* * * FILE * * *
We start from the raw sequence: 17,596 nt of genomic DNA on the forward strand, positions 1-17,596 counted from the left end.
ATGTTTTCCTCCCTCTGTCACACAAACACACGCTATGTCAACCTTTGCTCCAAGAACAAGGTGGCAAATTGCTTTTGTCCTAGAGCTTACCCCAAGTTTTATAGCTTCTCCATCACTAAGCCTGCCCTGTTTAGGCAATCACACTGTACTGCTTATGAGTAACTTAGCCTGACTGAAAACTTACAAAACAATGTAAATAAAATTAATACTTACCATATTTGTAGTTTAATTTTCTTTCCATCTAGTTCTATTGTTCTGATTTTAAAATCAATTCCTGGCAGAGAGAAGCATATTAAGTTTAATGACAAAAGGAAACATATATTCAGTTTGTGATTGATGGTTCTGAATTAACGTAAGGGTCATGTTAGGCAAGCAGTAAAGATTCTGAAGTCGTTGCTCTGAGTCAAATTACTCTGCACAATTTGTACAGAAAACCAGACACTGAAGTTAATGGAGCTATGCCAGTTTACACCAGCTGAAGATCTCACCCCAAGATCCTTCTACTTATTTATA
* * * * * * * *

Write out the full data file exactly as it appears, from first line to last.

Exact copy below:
We start from the raw sequence: 17,596 nt of genomic DNA on the forward strand, positions 1-17,596 counted from the left end.
ATGTTTTCCTCCCTCTGTCACACAAACACACGCTATGTCAACCTTTGCTCCAAGAACAAGGTGGCAAATTGCTTTTGTCCTAGAGCTTACCCCAAGTTTTATAGCTTCTCCATCACTAAGCCTGCCCTGTTTAGGCAATCACACTGTACTGCTTATGAGTAACTTAGCCTGACTGAAAACTTACAAAACAATGTAAATAAAATTAATACTTACCATATTTGTAGTTTAATTTTCTTTCCATCTAGTTCTATTGTTCTGATTTTAAAATCAATTCCTGGCAGAGAGAAGCATATTAAGTTTAATGACAAAAGGAAACATATATTCAGTTTGTGATTGATGGTTCTGAATTAACGTAAGGGTCATGTTAGGCAAGCAGTAAAGATTCTGAAGTCGTTGCTCTGAGTCAAATTACTCTGCACAATTTGTACAGAAAACCAGACACTGAAGTTAATGGAGCTATGCCAGTTTACACCAGCTGAAGATCTCACCCCAAGATCCTTCTACTTATTTATA